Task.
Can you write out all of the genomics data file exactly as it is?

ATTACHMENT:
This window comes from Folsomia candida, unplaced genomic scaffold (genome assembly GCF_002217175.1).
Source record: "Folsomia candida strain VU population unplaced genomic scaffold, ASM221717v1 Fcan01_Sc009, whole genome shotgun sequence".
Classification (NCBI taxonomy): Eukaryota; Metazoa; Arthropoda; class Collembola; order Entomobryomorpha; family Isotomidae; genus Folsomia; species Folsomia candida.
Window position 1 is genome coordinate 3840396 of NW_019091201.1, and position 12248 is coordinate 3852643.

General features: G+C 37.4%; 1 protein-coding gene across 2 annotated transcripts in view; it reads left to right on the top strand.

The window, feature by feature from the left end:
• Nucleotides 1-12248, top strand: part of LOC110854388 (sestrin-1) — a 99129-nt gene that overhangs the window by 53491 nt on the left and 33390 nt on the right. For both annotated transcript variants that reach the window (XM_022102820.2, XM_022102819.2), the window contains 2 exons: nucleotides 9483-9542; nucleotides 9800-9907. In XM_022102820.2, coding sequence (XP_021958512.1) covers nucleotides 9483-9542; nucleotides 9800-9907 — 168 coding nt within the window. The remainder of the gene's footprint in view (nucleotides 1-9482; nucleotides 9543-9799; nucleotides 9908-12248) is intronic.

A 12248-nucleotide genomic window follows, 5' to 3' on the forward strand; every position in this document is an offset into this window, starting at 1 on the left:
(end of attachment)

This window comes from Folsomia candida, unplaced genomic scaffold (genome assembly GCF_002217175.1).
Source record: "Folsomia candida strain VU population unplaced genomic scaffold, ASM221717v1 Fcan01_Sc009, whole genome shotgun sequence".
Classification (NCBI taxonomy): Eukaryota; Metazoa; Arthropoda; class Collembola; order Entomobryomorpha; family Isotomidae; genus Folsomia; species Folsomia candida.
Window position 1 is genome coordinate 3840396 of NW_019091201.1, and position 12248 is coordinate 3852643.

General features: G+C 37.4%; 1 protein-coding gene across 2 annotated transcripts in view; it reads left to right on the top strand.

The window, feature by feature from the left end:
• Nucleotides 1-12248, top strand: part of LOC110854388 (sestrin-1) — a 99129-nt gene that overhangs the window by 53491 nt on the left and 33390 nt on the right. For both annotated transcript variants that reach the window (XM_022102820.2, XM_022102819.2), the window contains 2 exons: nucleotides 9483-9542; nucleotides 9800-9907. In XM_022102820.2, coding sequence (XP_021958512.1) covers nucleotides 9483-9542; nucleotides 9800-9907 — 168 coding nt within the window. The remainder of the gene's footprint in view (nucleotides 1-9482; nucleotides 9543-9799; nucleotides 9908-12248) is intronic.

A 12248-nucleotide genomic window follows, 5' to 3' on the forward strand; every position in this document is an offset into this window, starting at 1 on the left: